Wednesday, May 27, 2009

Through the Eyes of a Child, and words of their parent

Well, just last week we celebrated our six month anniversary for the Forest Preschool! With this half-year mark under our belt, we have been taking time to reflect, get feedback from families, foster new relationships with our communities, and continue feeling impassioned about the mandate of our work. I have decided to honor some of the feedback we've been getting by sharing this parent testimonial from Abby Karos, mommy to Elias. I'll leave the talking to her, and say that I'm looking forward to the next six months and beyond, of watching this program flourish and continue to inspire others within Canada.

"One of my favourite things about sending Elias to the Forest Pre-School is seeing him at the end of the day. He'll burst from the car with a stick or rock in a grubby hand and shouting for me to "Look!" at whatever prize he's brought home. His face often bears the marks of some afternoon adventure in the woods and he smells like a combination of sunscreen, citronella bug spray, sweet little boy sweat (when does it stop smelling sweet?!), and the outdoors. His relation to the outdoors has also changed in the short time he's been attending the preschool. He rolls with abandon in the grass and occasionally hugs trees - one time this was accompanied by a "thank you tree."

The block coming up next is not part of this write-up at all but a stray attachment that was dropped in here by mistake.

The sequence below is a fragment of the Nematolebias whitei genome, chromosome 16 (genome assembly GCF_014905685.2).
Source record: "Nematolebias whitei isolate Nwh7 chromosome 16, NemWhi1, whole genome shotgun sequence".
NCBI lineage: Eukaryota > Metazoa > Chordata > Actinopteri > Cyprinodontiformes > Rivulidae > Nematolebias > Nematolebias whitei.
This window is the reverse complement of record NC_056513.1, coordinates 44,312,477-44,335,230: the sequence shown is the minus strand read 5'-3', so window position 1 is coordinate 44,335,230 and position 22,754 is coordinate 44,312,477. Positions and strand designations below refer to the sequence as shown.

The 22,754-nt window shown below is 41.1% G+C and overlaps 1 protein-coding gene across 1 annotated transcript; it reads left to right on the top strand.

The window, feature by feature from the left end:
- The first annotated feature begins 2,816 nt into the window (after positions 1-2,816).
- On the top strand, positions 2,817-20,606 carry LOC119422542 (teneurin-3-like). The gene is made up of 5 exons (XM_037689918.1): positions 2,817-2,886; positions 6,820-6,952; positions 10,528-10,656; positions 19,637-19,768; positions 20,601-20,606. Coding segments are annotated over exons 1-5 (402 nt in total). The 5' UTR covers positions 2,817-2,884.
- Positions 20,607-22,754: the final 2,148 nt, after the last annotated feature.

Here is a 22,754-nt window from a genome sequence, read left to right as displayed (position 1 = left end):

I have been able to spend a morning or two with Sara and the kids - wishing I had dressed myself more similarly to how I had dressed my child that morning. It was a relief to see kids allowed to do things like put their boots in the stream or move heavy rocks from place to place- things that would be forbidden at most preschools. Beyond the wonderful things the children get to experience and witness, it is inspiring to see the respectful and accepting environment that Sara and the other adults have fostered. The kids' interests, questions, opinions, and focus guide the actions for each day. How can they not feel respected? On one of our excursions, my son's attention was caught by a bird. The group was moving on and I might have urged him on had not Sara noticed his riveted gaze and stopped to allow him the space to observe the bird. He stood motionless for several seconds. In this moment, he was learning not only about nature, but also that what he is interested in is of value and worth pursuing. I can think of no better building block for starting out as a life-long learner."

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